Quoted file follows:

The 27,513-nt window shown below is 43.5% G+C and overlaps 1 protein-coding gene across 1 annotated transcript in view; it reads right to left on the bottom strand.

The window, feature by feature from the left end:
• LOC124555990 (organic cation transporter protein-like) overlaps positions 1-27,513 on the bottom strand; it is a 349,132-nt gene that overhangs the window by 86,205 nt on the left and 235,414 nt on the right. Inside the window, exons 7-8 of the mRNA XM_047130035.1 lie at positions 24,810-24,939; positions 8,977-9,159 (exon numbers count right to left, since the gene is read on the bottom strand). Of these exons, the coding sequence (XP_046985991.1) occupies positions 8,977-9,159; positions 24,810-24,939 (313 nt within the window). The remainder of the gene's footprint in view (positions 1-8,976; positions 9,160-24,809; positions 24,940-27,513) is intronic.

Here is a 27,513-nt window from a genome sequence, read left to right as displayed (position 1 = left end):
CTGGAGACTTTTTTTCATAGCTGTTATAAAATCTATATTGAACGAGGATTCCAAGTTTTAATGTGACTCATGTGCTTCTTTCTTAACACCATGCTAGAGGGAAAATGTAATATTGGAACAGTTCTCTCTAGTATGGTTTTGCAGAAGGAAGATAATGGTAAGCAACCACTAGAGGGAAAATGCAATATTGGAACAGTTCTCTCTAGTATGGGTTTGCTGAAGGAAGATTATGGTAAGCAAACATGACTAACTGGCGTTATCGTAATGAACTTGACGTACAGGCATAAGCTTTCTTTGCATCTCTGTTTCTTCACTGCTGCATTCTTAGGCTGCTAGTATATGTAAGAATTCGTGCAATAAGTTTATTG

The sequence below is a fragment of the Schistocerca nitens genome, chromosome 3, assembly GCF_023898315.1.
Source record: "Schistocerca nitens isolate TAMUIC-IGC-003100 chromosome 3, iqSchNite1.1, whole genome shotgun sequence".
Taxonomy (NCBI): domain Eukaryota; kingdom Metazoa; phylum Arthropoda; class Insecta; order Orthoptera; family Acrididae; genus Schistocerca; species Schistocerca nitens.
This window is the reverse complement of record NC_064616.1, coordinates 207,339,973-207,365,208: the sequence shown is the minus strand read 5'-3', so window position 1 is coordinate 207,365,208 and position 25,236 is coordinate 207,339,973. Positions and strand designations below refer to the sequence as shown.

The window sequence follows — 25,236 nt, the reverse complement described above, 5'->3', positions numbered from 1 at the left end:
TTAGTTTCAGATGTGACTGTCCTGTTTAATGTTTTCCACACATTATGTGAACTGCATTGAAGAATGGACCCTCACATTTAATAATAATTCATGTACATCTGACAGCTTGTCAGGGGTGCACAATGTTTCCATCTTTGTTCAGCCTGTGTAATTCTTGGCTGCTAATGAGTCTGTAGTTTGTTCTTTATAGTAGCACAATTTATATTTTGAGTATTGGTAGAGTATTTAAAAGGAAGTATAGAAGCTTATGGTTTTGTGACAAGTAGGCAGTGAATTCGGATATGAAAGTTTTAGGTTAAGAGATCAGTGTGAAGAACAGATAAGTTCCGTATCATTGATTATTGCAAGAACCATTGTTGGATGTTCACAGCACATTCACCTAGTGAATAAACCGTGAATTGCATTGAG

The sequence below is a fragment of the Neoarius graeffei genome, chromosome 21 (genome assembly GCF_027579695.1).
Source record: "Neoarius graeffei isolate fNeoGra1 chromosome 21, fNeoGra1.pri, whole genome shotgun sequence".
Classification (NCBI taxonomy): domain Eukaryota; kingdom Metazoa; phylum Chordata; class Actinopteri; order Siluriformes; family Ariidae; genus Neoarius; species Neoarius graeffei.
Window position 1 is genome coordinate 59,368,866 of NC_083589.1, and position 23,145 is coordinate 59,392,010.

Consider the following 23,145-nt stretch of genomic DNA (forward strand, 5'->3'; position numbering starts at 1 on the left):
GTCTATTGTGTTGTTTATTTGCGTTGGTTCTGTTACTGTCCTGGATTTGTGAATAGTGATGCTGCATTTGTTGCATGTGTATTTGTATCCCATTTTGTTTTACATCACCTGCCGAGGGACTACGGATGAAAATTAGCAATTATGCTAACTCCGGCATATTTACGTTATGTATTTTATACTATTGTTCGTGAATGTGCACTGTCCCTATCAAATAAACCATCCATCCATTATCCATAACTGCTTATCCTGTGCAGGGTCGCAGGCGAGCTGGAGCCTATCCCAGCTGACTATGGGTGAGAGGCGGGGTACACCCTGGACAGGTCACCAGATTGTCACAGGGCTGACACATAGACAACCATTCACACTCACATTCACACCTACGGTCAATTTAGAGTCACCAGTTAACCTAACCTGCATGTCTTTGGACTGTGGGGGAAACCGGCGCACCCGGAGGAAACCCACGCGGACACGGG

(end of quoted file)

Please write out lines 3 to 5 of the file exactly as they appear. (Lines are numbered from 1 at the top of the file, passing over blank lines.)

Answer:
• LOC124555990 (organic cation transporter protein-like) overlaps positions 1-27,513 on the bottom strand; it is a 349,132-nt gene that overhangs the window by 86,205 nt on the left and 235,414 nt on the right. Inside the window, exons 7-8 of the mRNA XM_047130035.1 lie at positions 24,810-24,939; positions 8,977-9,159 (exon numbers count right to left, since the gene is read on the bottom strand). Of these exons, the coding sequence (XP_046985991.1) occupies positions 8,977-9,159; positions 24,810-24,939 (313 nt within the window). The remainder of the gene's footprint in view (positions 1-8,976; positions 9,160-24,809; positions 24,940-27,513) is intronic.

Here is a 27,513-nt window from a genome sequence, read left to right as displayed (position 1 = left end):
CTGGAGACTTTTTTTCATAGCTGTTATAAAATCTATATTGAACGAGGATTCCAAGTTTTAATGTGACTCATGTGCTTCTTTCTTAACACCATGCTAGAGGGAAAATGTAATATTGGAACAGTTCTCTCTAGTATGGTTTTGCAGAAGGAAGATAATGGTAAGCAACCACTAGAGGGAAAATGCAATATTGGAACAGTTCTCTCTAGTATGGGTTTGCTGAAGGAAGATTATGGTAAGCAAACATGACTAACTGGCGTTATCGTAATGAACTTGACGTACAGGCATAAGCTTTCTTTGCATCTCTGTTTCTTCACTGCTGCATTCTTAGGCTGCTAGTATATGTAAGAATTCGTGCAATAAGTTTATTG